Kentucky Vehicle Enforcement
KVE Moves to Justice & Public Safety Cabinet
On June 16, 2004, Kentucky Vehicle Enforcement moved from a division under the department of Vehicle Regulation in the Transportation Cabinet to become a department in the Justice and Public Safety Cabinet, under the direction of Lt. Governor Stephen B. Pence and Deputy Secretary Cleveland Gambill. Gregory G. Howard remained the head of the agency and was appointed the commissioner of the new Department of Kentucky Vehicle Enforcement. KVE is currently organized into three divisions: Field Operations, Administration and Special Operations. KVE has a total of 146 sworn and 116 civilian personnel divided between 10 regions across the state, special operations, and headquarters staff.
Commissioner Howard believes this move will benefit KVE in several ways, but mostly by having the agency report to the cabinet that has primary responsibility for law enforcement in the state. “This new alignment should better support KVE’s mission through its wider influence as a department, and reporting to the officials that are attuned to the demands and challenges of law enforcement. In addition KVE remains closely associated with the Transportation Cabinet and their Department of Vehicle Regulation,” Howard said.
KVE will continue in its support of the regulation of commercial vehicle traffic with its staffing of the fixed-scale facilities with clerks and certified commercial motor vehicle inspectors. KVE screened more than eight million trucks for weight violations in the federal fiscal year ending in September 2004. KVE also conducts motor carrier compliance reviews and the safety audits required of new motor carriers by the federal government. In addition to these activities, KVE’s Special Operations Division is naturally known for its drug interdiction activities, and as a training resource for drug interdiction programs in other states and Canada.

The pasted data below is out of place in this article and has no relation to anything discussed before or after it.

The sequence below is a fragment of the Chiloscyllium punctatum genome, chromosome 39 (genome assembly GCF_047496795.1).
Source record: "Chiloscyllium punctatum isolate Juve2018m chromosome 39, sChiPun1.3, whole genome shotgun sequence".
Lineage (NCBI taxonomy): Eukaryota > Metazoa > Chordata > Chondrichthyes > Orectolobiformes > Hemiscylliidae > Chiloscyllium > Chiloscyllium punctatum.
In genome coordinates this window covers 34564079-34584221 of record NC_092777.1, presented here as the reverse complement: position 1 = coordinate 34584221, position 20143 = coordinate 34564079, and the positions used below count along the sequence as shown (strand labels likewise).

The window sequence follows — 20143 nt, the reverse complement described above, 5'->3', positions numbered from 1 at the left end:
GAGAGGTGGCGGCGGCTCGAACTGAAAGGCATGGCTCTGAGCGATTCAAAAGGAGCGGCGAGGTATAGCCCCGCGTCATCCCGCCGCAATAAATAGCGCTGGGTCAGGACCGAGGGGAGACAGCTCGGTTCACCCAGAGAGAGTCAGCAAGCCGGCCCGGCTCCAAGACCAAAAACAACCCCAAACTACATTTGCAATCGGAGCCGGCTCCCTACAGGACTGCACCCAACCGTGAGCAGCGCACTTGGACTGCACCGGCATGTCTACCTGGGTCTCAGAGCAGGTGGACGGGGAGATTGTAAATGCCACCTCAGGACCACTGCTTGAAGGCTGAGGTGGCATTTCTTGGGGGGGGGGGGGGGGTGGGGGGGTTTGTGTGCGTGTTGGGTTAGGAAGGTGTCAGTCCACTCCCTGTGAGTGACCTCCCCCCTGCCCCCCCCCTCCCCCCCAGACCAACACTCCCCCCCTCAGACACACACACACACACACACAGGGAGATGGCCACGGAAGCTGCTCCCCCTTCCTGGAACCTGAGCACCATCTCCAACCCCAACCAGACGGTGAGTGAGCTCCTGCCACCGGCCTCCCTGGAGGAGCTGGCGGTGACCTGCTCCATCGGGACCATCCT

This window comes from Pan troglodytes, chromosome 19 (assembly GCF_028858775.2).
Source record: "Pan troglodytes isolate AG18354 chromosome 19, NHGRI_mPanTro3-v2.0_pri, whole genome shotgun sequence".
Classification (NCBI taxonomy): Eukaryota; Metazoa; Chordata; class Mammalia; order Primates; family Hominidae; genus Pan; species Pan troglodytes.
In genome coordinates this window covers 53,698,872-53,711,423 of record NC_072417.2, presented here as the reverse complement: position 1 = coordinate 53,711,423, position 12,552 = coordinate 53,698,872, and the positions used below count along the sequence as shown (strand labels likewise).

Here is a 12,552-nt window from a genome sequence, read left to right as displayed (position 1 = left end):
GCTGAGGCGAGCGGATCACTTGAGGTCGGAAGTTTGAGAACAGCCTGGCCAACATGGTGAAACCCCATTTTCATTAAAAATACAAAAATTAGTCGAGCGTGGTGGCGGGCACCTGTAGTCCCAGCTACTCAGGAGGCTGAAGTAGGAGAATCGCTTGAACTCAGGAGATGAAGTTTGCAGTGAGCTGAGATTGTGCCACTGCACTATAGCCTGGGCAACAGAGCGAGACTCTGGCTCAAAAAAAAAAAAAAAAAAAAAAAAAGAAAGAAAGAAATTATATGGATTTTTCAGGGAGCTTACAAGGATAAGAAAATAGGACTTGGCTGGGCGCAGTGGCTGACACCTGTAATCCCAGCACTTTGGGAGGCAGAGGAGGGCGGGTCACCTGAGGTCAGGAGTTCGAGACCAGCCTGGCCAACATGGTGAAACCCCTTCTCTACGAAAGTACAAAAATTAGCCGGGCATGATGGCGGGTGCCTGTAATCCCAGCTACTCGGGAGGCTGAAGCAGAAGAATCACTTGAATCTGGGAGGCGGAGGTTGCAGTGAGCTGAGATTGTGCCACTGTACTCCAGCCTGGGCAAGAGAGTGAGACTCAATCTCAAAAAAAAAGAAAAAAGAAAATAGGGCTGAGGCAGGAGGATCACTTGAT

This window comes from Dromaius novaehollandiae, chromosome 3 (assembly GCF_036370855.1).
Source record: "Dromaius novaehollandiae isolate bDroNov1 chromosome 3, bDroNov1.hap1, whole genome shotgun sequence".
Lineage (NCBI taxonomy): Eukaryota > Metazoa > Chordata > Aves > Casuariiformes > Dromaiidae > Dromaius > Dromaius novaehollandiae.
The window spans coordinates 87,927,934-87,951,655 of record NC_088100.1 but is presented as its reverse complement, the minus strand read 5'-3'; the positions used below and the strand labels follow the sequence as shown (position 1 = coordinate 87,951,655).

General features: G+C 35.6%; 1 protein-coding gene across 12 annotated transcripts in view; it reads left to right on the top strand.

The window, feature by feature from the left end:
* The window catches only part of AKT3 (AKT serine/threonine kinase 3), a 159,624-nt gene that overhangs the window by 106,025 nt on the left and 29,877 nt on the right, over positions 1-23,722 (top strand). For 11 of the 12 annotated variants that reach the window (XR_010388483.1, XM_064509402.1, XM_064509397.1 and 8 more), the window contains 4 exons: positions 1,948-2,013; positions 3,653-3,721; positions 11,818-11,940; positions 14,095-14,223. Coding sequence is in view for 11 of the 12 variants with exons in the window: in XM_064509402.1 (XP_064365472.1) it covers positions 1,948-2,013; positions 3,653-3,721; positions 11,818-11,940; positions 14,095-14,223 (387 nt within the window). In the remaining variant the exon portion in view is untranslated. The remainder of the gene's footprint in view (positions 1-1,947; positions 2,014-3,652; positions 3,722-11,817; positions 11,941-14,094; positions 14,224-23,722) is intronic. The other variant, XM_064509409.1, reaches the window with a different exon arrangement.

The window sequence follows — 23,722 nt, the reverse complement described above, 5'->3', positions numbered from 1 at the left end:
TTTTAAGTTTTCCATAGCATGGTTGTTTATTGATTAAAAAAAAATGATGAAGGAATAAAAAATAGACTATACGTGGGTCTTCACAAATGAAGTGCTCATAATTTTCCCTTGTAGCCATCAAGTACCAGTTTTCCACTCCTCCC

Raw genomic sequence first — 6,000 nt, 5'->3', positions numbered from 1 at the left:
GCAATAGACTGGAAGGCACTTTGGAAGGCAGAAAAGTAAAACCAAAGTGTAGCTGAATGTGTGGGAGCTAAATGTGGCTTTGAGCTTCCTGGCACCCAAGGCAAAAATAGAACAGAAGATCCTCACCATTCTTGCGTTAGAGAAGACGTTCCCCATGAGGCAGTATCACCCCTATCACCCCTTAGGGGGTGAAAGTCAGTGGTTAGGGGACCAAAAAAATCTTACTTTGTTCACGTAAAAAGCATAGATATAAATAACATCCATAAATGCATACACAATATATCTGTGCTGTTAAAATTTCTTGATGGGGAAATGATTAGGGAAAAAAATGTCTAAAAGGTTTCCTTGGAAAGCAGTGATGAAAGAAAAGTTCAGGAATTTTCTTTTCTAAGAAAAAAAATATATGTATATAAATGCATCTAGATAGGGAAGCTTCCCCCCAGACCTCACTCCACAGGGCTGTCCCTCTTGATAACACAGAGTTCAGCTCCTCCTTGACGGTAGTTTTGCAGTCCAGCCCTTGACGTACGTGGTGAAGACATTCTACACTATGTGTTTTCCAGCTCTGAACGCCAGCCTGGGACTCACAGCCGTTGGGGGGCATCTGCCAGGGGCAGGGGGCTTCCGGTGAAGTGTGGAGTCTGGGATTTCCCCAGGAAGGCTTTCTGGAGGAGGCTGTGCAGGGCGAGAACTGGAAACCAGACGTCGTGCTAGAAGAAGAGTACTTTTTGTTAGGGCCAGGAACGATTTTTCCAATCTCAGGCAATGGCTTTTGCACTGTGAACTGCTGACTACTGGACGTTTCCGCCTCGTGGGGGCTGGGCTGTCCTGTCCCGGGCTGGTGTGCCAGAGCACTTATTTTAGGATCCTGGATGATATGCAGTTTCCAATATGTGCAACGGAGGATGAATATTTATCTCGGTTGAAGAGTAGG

Officers with the KVE promote the safety of travelers on the state’s highways through the enforcement of the Kentucky vehicle laws and Federal Motor Carrier Safety Regulations.
“Although the focus of KVE is commercial traffic, KVE officers can take enforcement action whenever necessary for the public safety, regardless of the type of vehicle,” Howard said. “Research has shown that in a majority of truck crashes caused by a driver’s action, it is not the truck driver that is the cause, but the driver of a passenger car. The occupants of a car are far more likely to be injured or killed in a collision with a heavy truck. Of particular concern to KVE officers are offences that involve impaired driving, speeding and aggressive driving behaviors such as improper passing, unsafe lane changes and following too closely.” A KVE officer was recognized at the Governor’s DUI Awards Banquet in December for having the most DUI arrests for any officer in Kentucky in 2003.
Commissioner Howard looks to KVE’s continued progress in 2005, with the start towards accreditation from the Commission on Accreditation of Law Enforcement Agencies, continuing coal truck enforcement and development of a CMV collision reconstruction team. KVE will also continue development of partnerships with Kentucky State Police, Drug Enforcement Administration, High Intensity Drug Trafficking Area, Kentucky Transportation, the Department of Energy, and the trucking industry to promote safer travel on our highways.